---Alice Abrams

Wednesday, November 22, 2006

Echoes of "The Dream of Peace..."

I was given a great gift. I had a dream that brought healing and hope; sweetness and light; faith and peace.

My parents were 30 when I was born, and then a teen-ager in the sixties. They were born in 1917 and 1919. It's difficult to image the immense changes in science and technology, let alone culture. I was extremely close to my dad but I gave him a lot of grief in high school. My mom let me know just how much grief: high blood pressure. He died a few years later of a massive heart attack. I took it upon myself to carry the weight of his death on my shoulders, placing the responsibility of his heart attack on my actions.

I never had the opportunity to know him as an adult. I was barely 21 when he died. I never said, "I'm truly sorry." I prayed one night and asked God to please tell my dad how very sorry I was for the hurt I had caused.

One morning, I awoke after having the most vivid dream of my life. It was brief but as clear as if I had literally walked into the scene and taken a photograph of every image and nuance.

The Dream ~~~It was nighttime and cold. You could see your breath in front of you. I was at a train station right out of the 1940's. There was a structure under which the train pulled in, steam and smoke boiling out of the engine and from underneath the big beast. I've never cared much for trains but this one was special. I had an air of anticipation and even though I was standing back in the distance watching, I knew I had to come closer. A door opened and a man, wearing an overcoat and a fedora stepped through, turning to give his hand to a woman, wearing a heavy winter coat with a fur collar, and a hat. They were definitely dressed in clothing from the '40's. They stepped onto the platform and looked toward me, as though they were expecting me. Through the dim station lights, steam and foggy air, I could finally see their faces. It was my mother and father.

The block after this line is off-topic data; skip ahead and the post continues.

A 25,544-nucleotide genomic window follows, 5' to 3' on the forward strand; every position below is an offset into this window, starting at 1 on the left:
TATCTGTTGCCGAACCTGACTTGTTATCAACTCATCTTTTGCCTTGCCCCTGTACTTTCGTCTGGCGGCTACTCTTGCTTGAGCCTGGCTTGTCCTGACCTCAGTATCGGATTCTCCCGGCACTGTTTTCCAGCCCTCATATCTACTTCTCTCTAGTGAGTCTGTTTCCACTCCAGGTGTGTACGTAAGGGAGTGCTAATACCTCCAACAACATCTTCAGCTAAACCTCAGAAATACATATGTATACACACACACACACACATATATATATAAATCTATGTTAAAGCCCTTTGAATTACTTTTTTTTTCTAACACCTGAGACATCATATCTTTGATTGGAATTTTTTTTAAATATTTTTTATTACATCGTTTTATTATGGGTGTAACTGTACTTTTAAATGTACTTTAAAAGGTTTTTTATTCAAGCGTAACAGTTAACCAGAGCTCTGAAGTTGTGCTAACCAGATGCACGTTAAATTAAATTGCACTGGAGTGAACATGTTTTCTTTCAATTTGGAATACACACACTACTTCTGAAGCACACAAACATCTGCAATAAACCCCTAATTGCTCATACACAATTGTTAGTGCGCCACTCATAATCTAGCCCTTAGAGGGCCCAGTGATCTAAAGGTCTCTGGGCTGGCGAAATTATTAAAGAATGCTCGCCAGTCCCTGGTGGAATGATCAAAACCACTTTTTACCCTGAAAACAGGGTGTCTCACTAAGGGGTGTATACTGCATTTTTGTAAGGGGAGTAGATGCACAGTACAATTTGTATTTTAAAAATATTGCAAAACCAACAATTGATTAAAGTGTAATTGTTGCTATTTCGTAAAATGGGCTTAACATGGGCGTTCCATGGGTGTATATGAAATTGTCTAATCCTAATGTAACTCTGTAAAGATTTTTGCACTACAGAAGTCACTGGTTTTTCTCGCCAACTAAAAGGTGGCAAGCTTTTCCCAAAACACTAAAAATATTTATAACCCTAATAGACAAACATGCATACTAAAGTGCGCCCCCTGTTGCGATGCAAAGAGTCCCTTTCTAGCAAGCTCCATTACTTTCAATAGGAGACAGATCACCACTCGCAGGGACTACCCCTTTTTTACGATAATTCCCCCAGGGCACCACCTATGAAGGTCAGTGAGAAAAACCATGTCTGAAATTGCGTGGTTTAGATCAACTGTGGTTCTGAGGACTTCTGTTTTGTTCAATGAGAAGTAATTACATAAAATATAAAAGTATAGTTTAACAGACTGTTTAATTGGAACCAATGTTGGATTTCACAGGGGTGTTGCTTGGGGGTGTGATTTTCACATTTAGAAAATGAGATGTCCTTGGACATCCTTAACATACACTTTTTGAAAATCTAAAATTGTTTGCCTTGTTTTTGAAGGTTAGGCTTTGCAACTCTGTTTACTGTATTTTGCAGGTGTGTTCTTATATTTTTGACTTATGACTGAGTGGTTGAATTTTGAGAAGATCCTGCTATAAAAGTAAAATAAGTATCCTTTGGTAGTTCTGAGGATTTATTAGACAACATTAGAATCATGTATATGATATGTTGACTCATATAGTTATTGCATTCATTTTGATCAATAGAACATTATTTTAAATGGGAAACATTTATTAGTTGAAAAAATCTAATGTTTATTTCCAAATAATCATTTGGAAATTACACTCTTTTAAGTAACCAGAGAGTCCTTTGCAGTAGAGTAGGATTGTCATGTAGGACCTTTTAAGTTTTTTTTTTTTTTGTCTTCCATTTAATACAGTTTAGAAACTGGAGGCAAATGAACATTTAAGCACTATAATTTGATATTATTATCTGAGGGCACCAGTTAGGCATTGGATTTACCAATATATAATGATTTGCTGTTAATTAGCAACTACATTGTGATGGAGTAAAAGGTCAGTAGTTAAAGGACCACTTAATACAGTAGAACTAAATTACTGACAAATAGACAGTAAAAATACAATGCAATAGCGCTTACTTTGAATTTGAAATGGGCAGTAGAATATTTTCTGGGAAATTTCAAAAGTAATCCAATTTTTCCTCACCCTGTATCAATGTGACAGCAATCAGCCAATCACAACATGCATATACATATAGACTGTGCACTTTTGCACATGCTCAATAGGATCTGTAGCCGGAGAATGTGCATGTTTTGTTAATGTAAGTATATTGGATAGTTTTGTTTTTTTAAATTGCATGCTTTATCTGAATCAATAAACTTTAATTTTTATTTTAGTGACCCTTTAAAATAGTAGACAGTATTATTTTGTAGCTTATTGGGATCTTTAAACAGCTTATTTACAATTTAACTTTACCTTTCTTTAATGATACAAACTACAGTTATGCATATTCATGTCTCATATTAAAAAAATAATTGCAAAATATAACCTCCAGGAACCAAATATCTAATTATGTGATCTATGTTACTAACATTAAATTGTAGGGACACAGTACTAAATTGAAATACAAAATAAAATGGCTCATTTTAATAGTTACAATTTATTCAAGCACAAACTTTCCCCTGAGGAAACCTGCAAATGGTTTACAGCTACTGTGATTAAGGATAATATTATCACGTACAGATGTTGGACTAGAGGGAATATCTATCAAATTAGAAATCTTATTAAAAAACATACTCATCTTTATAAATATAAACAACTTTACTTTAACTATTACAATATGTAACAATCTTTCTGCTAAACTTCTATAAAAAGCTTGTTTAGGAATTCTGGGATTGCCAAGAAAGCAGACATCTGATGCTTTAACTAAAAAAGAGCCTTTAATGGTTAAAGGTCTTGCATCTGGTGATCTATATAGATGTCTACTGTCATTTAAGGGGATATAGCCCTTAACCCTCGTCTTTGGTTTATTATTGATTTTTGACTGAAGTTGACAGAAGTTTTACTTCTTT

They looked just as they did in photographs I had seen when they were in Washington D.C. during the war. Young, bright-eyed, and very much in love. As their eyes alighted on me, my mother rushed toward me with her arms outstretched, my father following quickly behind her. I hurried to them and as we met, we gathered each other in an embrace, holding on tightly, the three of us. My mother said, "We love you." And I knew that this was the greatest gift of all: Forgiveness.

I reveled in their closeness and the sweetness of their presence, their essence, their being. There were no other words said and as we continued to embrace, I could hear the steam from the train, still standing on the platform and I knew our time together was at a close. We walked toward the train and they mounted the steps. As they withdrew from my grasp, they once again said, "We love you," and the train slowly pulled away from the station, into the night. I could see their breath in the air as they waved slowly, smiling at me until I could no longer see their faces.

I have never believed that dreams have a purpose or are anything other than busy thoughts of our daily lives and inner turmoil. Until now.

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